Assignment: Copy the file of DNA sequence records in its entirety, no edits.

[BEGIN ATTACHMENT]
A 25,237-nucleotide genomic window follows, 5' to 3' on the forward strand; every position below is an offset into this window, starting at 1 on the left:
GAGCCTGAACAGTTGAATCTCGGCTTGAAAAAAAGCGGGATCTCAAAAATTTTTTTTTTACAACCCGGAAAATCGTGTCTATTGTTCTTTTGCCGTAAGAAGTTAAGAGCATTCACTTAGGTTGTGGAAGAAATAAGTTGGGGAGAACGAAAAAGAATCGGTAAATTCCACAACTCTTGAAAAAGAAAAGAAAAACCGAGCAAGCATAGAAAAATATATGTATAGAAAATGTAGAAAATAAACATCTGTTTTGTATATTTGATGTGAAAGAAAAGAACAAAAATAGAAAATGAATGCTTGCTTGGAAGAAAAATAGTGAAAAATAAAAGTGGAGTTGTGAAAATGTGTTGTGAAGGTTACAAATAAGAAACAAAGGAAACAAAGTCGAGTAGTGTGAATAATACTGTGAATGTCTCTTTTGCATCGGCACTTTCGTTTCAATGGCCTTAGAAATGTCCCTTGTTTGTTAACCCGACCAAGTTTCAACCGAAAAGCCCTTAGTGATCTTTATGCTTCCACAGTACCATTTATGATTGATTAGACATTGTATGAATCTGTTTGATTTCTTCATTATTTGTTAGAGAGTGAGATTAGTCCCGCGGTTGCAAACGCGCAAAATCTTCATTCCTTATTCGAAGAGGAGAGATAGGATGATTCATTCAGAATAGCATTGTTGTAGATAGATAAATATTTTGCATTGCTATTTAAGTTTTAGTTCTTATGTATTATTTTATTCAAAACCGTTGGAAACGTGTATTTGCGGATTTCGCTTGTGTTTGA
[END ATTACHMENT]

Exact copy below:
A 25,237-nucleotide genomic window follows, 5' to 3' on the forward strand; every position below is an offset into this window, starting at 1 on the left:
GAGCCTGAACAGTTGAATCTCGGCTTGAAAAAAAGCGGGATCTCAAAAATTTTTTTTTTACAACCCGGAAAATCGTGTCTATTGTTCTTTTGCCGTAAGAAGTTAAGAGCATTCACTTAGGTTGTGGAAGAAATAAGTTGGGGAGAACGAAAAAGAATCGGTAAATTCCACAACTCTTGAAAAAGAAAAGAAAAACCGAGCAAGCATAGAAAAATATATGTATAGAAAATGTAGAAAATAAACATCTGTTTTGTATATTTGATGTGAAAGAAAAGAACAAAAATAGAAAATGAATGCTTGCTTGGAAGAAAAATAGTGAAAAATAAAAGTGGAGTTGTGAAAATGTGTTGTGAAGGTTACAAATAAGAAACAAAGGAAACAAAGTCGAGTAGTGTGAATAATACTGTGAATGTCTCTTTTGCATCGGCACTTTCGTTTCAATGGCCTTAGAAATGTCCCTTGTTTGTTAACCCGACCAAGTTTCAACCGAAAAGCCCTTAGTGATCTTTATGCTTCCACAGTACCATTTATGATTGATTAGACATTGTATGAATCTGTTTGATTTCTTCATTATTTGTTAGAGAGTGAGATTAGTCCCGCGGTTGCAAACGCGCAAAATCTTCATTCCTTATTCGAAGAGGAGAGATAGGATGATTCATTCAGAATAGCATTGTTGTAGATAGATAAATATTTTGCATTGCTATTTAAGTTTTAGTTCTTATGTATTATTTTATTCAAAACCGTTGGAAACGTGTATTTGCGGATTTCGCTTGTGTTTGA